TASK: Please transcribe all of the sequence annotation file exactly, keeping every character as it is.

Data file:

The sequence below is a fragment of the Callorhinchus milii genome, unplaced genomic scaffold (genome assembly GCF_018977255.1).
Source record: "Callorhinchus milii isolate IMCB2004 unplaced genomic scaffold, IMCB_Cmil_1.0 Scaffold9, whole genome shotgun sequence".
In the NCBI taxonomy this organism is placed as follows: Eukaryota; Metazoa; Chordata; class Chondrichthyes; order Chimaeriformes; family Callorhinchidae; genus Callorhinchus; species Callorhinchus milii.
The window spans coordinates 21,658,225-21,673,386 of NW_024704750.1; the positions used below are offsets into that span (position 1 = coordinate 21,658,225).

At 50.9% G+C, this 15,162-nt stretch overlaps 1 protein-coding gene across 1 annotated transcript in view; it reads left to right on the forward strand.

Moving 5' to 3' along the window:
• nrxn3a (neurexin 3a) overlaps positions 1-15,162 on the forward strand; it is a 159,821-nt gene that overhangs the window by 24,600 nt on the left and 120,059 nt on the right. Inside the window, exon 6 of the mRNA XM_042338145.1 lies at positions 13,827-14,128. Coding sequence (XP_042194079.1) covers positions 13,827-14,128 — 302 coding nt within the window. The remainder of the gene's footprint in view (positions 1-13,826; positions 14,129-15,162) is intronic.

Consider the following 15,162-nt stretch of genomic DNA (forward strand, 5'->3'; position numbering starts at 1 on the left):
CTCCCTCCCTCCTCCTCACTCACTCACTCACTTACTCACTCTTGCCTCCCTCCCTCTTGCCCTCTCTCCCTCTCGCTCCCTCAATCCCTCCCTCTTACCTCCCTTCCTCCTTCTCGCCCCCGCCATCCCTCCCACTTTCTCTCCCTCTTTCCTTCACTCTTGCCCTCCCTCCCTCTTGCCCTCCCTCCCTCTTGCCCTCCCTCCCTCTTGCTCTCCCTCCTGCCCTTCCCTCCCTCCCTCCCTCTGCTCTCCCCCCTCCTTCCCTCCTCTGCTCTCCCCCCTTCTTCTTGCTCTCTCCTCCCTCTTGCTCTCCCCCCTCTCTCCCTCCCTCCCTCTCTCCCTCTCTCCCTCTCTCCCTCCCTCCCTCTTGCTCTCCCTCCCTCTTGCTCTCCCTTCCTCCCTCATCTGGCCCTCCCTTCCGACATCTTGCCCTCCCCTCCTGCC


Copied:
The sequence below is a fragment of the Callorhinchus milii genome, unplaced genomic scaffold (genome assembly GCF_018977255.1).
Source record: "Callorhinchus milii isolate IMCB2004 unplaced genomic scaffold, IMCB_Cmil_1.0 Scaffold9, whole genome shotgun sequence".
In the NCBI taxonomy this organism is placed as follows: Eukaryota; Metazoa; Chordata; class Chondrichthyes; order Chimaeriformes; family Callorhinchidae; genus Callorhinchus; species Callorhinchus milii.
The window spans coordinates 21,658,225-21,673,386 of NW_024704750.1; the positions used below are offsets into that span (position 1 = coordinate 21,658,225).

At 50.9% G+C, this 15,162-nt stretch overlaps 1 protein-coding gene across 1 annotated transcript in view; it reads left to right on the forward strand.

Moving 5' to 3' along the window:
• nrxn3a (neurexin 3a) overlaps positions 1-15,162 on the forward strand; it is a 159,821-nt gene that overhangs the window by 24,600 nt on the left and 120,059 nt on the right. Inside the window, exon 6 of the mRNA XM_042338145.1 lies at positions 13,827-14,128. Coding sequence (XP_042194079.1) covers positions 13,827-14,128 — 302 coding nt within the window. The remainder of the gene's footprint in view (positions 1-13,826; positions 14,129-15,162) is intronic.

Consider the following 15,162-nt stretch of genomic DNA (forward strand, 5'->3'; position numbering starts at 1 on the left):
CTCCCTCCCTCCTCCTCACTCACTCACTCACTTACTCACTCTTGCCTCCCTCCCTCTTGCCCTCTCTCCCTCTCGCTCCCTCAATCCCTCCCTCTTACCTCCCTTCCTCCTTCTCGCCCCCGCCATCCCTCCCACTTTCTCTCCCTCTTTCCTTCACTCTTGCCCTCCCTCCCTCTTGCCCTCCCTCCCTCTTGCCCTCCCTCCCTCTTGCTCTCCCTCCTGCCCTTCCCTCCCTCCCTCCCTCTGCTCTCCCCCCTCCTTCCCTCCTCTGCTCTCCCCCCTTCTTCTTGCTCTCTCCTCCCTCTTGCTCTCCCCCCTCTCTCCCTCCCTCCCTCTCTCCCTCTCTCCCTCTCTCCCTCCCTCCCTCTTGCTCTCCCTCCCTCTTGCTCTCCCTTCCTCCCTCATCTGGCCCTCCCTTCCGACATCTTGCCCTCCCCTCCTGCC